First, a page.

The Legal Ramifications of Food Poisoning
Food handlers have more responsibility than they might think. Customers trust food handlers to prepare food safely and keep it free from contaminants. As such, mistakes can result in severe health consequences for the consumers who place their trust in food handlers.
It can also lead to legal repercussions.
Let’s dive into some of the legal ramifications of food poisoning and how you can avoid ever experiencing them for yourself.
The Risks of Food Handling
Whenever you’re talking about food and beverages, there’s always going to be the risk of getting sued. Whether it’s someone spilling a drink on themselves or tripping on the way back from picking up a carryout order, it’s just a risk associated with serving food. As a food handler, you accept certain risks when you agree to employment:
- Medical risks: both for yourself and the people you serve
- Legal risks: if someone’s health is endangered by food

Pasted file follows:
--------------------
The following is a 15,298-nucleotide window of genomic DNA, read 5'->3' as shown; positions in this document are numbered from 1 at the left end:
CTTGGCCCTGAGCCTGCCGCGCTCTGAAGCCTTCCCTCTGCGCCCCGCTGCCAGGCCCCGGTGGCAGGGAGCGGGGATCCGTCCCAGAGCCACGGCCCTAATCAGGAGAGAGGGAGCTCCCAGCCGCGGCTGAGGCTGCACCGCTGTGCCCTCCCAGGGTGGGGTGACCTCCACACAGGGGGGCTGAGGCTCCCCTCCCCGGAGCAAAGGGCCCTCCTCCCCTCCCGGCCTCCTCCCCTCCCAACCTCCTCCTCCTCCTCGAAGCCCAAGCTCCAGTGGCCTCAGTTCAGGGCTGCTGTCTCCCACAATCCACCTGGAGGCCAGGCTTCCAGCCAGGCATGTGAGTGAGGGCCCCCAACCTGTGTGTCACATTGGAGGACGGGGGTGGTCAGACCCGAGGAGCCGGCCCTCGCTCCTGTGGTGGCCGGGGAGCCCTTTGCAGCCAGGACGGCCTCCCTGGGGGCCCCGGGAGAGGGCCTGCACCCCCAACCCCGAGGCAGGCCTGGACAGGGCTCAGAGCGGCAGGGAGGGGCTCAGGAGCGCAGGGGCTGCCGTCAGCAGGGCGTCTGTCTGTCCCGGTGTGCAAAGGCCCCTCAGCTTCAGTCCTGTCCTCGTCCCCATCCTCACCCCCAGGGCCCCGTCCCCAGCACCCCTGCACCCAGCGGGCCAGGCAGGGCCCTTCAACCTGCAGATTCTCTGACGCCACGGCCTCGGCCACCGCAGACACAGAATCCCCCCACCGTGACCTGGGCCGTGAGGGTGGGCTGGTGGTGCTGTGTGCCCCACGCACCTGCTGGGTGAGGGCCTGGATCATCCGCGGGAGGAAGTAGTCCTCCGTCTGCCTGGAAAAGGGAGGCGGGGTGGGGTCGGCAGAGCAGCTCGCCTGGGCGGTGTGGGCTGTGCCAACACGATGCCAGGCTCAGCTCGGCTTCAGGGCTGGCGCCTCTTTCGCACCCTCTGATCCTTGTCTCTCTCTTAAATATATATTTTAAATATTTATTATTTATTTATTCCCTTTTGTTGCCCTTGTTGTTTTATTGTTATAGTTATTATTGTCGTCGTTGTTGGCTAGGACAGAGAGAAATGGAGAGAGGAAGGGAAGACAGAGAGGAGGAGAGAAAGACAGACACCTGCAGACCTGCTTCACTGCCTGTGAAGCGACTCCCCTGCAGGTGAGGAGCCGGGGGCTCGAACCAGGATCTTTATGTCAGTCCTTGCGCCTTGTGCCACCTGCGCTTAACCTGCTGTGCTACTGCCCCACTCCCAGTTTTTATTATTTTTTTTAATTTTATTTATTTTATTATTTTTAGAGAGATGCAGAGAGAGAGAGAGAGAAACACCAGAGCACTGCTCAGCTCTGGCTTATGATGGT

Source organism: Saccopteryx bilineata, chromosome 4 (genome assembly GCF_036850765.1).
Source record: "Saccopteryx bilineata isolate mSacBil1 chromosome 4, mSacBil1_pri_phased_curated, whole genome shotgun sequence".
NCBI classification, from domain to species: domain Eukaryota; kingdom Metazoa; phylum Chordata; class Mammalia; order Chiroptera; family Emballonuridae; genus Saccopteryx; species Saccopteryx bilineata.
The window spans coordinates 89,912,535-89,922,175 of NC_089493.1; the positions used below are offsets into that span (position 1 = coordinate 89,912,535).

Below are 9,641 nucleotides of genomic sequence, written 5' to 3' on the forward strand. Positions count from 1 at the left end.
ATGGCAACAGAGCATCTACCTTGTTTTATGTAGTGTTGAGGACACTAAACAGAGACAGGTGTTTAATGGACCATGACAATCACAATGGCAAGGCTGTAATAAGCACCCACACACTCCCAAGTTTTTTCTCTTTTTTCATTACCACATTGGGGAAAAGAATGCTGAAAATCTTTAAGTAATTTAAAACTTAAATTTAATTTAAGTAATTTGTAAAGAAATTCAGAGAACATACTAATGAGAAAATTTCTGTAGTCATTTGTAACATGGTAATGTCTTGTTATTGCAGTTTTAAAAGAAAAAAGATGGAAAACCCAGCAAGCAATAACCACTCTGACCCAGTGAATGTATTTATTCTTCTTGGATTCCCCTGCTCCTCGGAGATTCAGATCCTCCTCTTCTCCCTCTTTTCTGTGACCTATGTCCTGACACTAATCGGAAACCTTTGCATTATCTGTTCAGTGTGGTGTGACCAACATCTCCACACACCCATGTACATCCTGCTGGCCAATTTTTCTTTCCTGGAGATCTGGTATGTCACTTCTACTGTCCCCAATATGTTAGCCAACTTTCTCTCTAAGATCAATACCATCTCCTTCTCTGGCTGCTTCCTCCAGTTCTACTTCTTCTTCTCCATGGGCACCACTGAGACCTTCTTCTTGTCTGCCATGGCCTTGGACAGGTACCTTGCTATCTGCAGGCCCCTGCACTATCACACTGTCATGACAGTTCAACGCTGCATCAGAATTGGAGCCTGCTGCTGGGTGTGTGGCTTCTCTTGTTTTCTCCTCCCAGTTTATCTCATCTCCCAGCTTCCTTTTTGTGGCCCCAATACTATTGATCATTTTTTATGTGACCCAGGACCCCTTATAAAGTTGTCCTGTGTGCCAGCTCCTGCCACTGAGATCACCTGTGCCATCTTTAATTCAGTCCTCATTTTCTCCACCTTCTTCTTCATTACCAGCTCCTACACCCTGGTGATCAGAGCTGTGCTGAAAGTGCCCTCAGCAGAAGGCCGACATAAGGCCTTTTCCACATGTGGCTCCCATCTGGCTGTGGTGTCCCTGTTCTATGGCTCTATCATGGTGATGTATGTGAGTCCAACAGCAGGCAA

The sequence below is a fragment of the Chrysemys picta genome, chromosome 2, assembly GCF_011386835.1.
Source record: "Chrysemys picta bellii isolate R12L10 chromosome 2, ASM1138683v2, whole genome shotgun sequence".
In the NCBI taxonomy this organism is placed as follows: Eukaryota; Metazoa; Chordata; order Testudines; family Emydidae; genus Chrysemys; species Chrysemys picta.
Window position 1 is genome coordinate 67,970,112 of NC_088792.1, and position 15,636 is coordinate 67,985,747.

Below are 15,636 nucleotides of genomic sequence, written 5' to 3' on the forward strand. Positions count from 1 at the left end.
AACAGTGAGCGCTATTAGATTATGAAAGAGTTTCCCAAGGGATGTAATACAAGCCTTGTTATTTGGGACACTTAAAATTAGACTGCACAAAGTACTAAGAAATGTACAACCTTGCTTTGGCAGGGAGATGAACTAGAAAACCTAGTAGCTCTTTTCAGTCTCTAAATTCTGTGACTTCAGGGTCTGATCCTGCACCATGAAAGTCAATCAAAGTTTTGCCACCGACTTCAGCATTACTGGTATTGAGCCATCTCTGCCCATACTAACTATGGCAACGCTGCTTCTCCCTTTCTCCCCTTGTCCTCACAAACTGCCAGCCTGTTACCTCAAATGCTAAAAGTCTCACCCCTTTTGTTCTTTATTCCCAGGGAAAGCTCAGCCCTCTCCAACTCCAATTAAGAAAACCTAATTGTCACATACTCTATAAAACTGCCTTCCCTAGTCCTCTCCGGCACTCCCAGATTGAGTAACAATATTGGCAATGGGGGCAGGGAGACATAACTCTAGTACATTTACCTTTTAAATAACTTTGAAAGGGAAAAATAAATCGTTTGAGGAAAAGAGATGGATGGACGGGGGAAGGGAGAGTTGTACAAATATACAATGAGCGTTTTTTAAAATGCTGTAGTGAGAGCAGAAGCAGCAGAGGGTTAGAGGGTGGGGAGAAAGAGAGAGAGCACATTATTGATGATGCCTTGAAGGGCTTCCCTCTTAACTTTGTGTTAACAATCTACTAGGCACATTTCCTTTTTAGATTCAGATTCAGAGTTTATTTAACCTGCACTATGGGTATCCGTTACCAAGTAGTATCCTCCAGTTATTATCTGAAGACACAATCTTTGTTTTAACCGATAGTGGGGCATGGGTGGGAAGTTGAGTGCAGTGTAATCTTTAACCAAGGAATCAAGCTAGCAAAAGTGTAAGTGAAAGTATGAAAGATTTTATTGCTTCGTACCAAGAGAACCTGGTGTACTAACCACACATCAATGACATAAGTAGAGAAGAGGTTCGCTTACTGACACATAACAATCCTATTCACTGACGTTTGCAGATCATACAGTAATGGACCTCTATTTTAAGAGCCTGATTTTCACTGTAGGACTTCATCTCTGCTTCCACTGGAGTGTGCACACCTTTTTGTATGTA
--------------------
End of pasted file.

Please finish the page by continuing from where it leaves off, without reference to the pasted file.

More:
- Reputational risks: if someone gets sick at your establishment
- Financial risk: if any of the above risks result in a consequence
How to Prevent Food Poisoning
The good news is that a little prevention goes a long way when it comes to avoiding the legal ramifications of food poisoning. Here are a few best practices to follow when it comes to preventing food poisoning:
- Adhere to safety regulations: guidelines are there for a reason, so be sure to follow them when it comes to washing hands, avoiding cross contamination, maintaining proper storage, cooking and holding at proper temperatures and cleaning/sanitizing.
- Training and education: ensure all employees handling food are not only trained by one of the leaders on your team but have the proper education as well. A food handlers card is required within two months of being hired in a foodservice job, so make sure your team members don’t miss out on the valuable information they’ll learn during the course.
- Keeping accurate records: there are more documentation opportunities than you might think when it comes to food. Not only should dates be documented on anything storing food, but food temperatures, cleaning schedules and employee training can all be documented, which helps with being proactive (and in case there’s an instance of food poisoning).
If you’d like to learn more about food poisoning and food laws related to food safety, consider signing up for the food handler course from American Course Academy today.